SAN DIEGO (AP) — A jury on Monday acquitted an activist of vandalism charges for chalking anti-bank slogans on San Diego sidewalks, delivering a swift verdict on a prosecution that the city's own mayor said was "stupid."
Jeff Olson, 40, turned to his attorney, nodded and smiled as verdicts were read on charges that could have sent him to jail for 13 years — one year for each misdemeanor count — and brought a $13,000 fine. He was charged with scrawling messages with water-soluble chalk on city sidewalks outside Bank of America branches from April to August 2012, including "Shame on B of A," ''No thanks, big banks," and a drawing of an octopus reaching for dollar bills.
The San Diego Superior Court jury deliberated five hours after a four-day trial that pitted Mayor Bob Filner against City Attorney Jan Goldsmith, who prosecuted the case. Jail time is highly unusual for graffiti convictions, which typically result in fines or community service.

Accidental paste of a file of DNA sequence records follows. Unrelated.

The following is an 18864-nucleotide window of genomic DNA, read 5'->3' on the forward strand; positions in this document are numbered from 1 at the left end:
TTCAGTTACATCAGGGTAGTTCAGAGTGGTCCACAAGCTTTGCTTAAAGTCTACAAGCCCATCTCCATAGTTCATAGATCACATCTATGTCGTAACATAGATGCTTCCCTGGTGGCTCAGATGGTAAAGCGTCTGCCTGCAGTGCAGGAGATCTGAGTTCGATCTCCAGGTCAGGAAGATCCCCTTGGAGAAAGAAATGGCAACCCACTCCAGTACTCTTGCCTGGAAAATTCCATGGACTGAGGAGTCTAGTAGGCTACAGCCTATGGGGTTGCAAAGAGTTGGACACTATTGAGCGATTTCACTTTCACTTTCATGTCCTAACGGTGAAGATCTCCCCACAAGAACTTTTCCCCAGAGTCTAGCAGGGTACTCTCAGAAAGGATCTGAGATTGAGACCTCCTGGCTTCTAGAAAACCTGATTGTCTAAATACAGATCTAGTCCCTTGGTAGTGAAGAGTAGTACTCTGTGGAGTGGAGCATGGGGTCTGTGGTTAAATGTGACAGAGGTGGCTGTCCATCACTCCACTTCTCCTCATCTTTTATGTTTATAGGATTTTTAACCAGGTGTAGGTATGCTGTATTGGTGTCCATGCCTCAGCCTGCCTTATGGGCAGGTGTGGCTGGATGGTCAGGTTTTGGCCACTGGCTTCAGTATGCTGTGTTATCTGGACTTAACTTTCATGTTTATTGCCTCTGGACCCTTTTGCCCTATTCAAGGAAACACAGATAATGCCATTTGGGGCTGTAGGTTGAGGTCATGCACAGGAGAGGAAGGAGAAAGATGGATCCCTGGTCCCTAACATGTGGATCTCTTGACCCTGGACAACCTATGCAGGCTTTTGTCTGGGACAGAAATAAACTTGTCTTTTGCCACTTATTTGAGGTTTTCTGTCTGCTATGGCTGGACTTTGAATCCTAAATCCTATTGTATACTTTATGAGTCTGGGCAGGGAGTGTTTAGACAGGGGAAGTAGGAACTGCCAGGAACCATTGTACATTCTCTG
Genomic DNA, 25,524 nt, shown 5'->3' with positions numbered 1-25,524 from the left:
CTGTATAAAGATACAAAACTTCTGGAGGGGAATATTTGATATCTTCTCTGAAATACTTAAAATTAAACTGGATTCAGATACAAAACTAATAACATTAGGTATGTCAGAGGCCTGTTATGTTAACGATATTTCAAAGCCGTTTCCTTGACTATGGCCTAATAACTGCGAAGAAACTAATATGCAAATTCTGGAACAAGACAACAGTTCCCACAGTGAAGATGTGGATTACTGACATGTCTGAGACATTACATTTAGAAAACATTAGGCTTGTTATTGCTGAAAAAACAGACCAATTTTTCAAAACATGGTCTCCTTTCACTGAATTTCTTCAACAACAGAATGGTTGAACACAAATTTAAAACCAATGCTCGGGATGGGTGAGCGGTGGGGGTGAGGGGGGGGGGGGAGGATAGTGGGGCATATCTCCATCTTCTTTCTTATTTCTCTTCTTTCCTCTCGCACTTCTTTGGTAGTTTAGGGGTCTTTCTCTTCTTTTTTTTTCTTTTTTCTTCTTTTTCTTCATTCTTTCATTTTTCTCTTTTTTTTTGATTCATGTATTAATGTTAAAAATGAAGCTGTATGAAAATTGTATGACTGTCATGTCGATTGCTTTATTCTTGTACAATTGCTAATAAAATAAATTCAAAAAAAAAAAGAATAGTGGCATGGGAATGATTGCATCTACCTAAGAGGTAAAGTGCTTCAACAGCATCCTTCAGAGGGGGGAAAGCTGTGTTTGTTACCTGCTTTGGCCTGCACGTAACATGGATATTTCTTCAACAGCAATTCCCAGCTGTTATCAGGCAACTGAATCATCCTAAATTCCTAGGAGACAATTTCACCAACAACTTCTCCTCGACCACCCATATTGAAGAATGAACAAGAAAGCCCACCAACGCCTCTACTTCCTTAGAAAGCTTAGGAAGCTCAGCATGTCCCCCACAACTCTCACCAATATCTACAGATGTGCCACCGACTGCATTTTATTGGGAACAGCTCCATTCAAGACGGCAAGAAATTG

Filner called it a "nonsense prosecution" that responded to complaints from Bank of America.
"It's washable chalk, it's political slogans," Filner said last week. "We're not even responding to the public's complaint ... I think it's a stupid case. It's costing us money."
The city attorney's office said it offered to reduce the charges to an infraction if Olson agreed to perform community service by cleaning up graffiti, but he refused. The office said the case was referred by the police department.
"Graffiti remains vandalism in the state of California," the city attorney's office said. "Under the law, there is no First Amendment right to deface property, even if the writing is easily removed, whether the message is aimed at banks or any other person or group. We are, however, sympathetic to the strong public reaction to this case and the jury's message."
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